These are the reasons why extreme poverty and yawning inequality remain most evident. These are the reasons why the working class through its political party and trade unions, and the peasantry (e.g. through Movimento dos Trabalhadores Sem Terra or MST, Landless Workers’ Movement) with its long-standing demand for land reform, comprise some of the largest social movements in Latin America today.
Even just the terrible killings (nearly 64,000 in 2017 alone) cannot be separated from the decades-long violent rural conflicts between landless peasants and landlords and the resulting displacement of peasant and indigenous communities and mass migration into congested urban slums. Especially in the northeastern region of Brazil, persistent feudal conditions aggravated by famine drove millions of impoverished peasant families to migrate either into the already teeming urban favelas, or into other rural regions such as deforested Amazon areas where they work in export-crop plantations and cattle-raising fazendas under semifeudal or extremely backward capitalist forms of exploitation.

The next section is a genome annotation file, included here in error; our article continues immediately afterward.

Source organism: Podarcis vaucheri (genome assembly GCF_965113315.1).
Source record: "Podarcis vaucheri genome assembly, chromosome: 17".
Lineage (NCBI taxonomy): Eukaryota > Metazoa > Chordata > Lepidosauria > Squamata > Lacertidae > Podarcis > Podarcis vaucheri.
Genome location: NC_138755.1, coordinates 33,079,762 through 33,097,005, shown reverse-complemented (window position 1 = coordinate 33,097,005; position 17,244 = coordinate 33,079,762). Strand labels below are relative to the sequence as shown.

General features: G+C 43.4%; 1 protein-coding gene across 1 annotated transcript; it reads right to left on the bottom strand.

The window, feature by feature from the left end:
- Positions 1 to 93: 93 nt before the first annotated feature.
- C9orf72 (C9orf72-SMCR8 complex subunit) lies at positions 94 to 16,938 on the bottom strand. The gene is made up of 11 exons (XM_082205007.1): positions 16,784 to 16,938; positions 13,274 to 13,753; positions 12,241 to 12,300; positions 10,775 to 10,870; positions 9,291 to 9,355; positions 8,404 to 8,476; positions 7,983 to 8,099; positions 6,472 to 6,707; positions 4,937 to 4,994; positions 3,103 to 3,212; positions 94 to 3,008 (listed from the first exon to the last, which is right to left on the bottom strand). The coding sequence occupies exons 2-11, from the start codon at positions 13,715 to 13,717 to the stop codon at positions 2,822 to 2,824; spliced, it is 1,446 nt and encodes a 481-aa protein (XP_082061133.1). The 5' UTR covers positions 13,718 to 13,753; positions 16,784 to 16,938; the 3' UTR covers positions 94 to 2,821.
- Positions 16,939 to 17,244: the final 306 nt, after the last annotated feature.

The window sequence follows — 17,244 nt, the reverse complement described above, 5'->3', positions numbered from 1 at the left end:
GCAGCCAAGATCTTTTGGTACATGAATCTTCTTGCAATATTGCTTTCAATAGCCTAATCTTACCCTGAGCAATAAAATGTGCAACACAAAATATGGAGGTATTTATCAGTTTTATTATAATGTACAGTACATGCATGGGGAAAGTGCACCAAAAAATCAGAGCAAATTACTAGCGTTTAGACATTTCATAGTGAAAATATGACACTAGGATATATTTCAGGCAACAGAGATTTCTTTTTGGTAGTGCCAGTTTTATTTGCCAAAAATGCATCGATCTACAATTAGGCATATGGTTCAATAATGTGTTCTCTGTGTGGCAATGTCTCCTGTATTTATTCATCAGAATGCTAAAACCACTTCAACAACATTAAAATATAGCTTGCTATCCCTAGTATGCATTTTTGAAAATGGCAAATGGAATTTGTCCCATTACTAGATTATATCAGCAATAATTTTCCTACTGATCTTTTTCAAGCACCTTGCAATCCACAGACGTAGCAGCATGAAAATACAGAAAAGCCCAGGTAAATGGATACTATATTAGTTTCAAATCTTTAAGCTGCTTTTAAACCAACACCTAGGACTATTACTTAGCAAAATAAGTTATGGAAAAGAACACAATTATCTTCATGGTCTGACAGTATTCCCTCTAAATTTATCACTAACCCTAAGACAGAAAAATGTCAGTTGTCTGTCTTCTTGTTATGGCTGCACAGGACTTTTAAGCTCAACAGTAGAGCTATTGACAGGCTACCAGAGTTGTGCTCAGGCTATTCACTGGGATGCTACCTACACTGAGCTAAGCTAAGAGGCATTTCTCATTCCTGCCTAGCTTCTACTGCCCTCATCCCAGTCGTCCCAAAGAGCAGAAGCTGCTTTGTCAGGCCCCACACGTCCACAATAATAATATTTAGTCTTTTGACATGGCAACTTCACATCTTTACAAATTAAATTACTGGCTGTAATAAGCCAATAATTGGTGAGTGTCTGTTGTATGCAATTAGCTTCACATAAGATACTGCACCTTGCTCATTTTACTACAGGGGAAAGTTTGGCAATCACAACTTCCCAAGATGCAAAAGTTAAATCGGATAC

The resultant widespread social ills, combined with government’s anti-drug and anti-criminality campaigns, then become the pretext for the fascist police to implement routine killings victimizing mainly the poor and marginalized.
The PT has not solved the roots of Brazil’s social and economic problems in their over 13 years in power. At the start of Lula’s presidency in 2003, widespread famine in north and northeast Brazil was driving waves of starving villagers into the towns, ransacking stores and markets so they could find something to eat. In that sense, it is true that social programs like Bolsa Família and PRONAF could appear to relieve the worst manifestations of poverty in the countryside and urban favelas.